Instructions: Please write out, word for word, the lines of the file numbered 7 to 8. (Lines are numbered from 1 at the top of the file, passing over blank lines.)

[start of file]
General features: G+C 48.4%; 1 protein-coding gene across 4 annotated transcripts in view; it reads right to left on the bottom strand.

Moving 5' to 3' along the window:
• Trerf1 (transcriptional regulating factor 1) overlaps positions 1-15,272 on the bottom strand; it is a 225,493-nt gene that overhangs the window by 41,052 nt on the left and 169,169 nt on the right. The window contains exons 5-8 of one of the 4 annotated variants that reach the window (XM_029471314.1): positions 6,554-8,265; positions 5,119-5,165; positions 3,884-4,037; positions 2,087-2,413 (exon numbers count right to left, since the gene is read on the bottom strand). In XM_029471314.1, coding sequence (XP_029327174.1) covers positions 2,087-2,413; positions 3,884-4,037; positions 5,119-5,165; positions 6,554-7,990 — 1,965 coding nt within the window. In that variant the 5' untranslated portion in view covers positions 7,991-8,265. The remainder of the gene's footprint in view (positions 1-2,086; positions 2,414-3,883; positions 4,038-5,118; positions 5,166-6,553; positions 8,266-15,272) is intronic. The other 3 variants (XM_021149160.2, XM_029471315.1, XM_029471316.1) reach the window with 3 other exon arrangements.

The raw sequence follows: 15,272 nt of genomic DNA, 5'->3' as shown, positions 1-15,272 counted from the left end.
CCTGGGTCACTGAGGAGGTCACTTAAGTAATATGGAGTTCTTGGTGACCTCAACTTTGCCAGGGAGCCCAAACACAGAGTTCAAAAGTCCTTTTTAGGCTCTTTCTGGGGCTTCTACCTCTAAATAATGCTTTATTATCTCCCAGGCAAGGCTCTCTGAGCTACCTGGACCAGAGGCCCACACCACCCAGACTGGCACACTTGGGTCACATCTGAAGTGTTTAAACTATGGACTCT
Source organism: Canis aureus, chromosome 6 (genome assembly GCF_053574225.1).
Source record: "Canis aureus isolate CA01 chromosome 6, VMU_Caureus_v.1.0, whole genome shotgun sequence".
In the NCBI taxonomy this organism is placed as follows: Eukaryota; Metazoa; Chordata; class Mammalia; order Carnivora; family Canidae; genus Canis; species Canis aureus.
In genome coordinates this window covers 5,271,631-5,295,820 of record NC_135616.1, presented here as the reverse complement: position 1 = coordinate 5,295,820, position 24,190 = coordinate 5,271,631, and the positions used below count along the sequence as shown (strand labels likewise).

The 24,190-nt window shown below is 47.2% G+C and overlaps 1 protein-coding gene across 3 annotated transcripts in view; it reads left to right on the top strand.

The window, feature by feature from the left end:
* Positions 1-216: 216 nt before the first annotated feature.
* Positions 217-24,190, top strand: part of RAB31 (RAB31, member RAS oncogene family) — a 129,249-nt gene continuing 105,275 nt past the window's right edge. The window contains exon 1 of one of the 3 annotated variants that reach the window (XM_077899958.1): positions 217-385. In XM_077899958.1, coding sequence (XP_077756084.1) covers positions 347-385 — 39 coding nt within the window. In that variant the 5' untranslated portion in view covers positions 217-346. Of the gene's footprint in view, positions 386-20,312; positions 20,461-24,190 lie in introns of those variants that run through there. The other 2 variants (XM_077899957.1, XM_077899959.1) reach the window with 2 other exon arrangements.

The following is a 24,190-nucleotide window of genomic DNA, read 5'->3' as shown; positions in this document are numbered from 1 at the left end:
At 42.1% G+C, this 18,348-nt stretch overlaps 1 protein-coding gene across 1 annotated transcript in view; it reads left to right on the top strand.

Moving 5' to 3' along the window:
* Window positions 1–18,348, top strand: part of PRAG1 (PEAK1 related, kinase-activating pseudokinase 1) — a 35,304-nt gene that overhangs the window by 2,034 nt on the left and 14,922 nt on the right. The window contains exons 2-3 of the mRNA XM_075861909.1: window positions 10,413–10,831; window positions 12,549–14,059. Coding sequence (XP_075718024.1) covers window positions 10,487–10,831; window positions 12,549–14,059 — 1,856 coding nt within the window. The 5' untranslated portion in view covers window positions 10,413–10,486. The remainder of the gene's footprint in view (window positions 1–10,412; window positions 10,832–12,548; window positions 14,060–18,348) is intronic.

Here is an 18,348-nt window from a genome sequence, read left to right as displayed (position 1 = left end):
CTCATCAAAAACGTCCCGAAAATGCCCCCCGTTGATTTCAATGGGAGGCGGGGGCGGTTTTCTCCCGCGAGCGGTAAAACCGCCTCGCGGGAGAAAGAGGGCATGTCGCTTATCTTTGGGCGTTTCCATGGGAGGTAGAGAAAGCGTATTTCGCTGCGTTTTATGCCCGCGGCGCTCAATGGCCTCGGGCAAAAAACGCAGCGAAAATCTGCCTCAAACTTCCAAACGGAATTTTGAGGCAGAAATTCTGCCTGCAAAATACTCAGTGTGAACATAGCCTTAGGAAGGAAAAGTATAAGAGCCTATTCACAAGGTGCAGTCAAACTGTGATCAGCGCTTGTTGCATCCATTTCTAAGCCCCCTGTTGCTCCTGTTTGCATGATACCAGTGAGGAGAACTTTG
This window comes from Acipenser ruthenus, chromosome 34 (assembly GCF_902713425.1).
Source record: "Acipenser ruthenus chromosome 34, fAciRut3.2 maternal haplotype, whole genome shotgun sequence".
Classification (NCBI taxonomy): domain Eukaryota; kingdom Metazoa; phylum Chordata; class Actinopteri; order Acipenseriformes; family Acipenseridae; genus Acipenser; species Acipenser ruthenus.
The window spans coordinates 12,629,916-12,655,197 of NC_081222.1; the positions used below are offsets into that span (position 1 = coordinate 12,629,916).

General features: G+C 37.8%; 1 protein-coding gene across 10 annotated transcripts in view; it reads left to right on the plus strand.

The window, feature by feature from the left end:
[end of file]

Source record: "Canis aureus isolate CA01 chromosome 6, VMU_Caureus_v.1.0, whole genome shotgun sequence".
In the NCBI taxonomy this organism is placed as follows: Eukaryota; Metazoa; Chordata; class Mammalia; order Carnivora; family Canidae; genus Canis; species Canis aureus.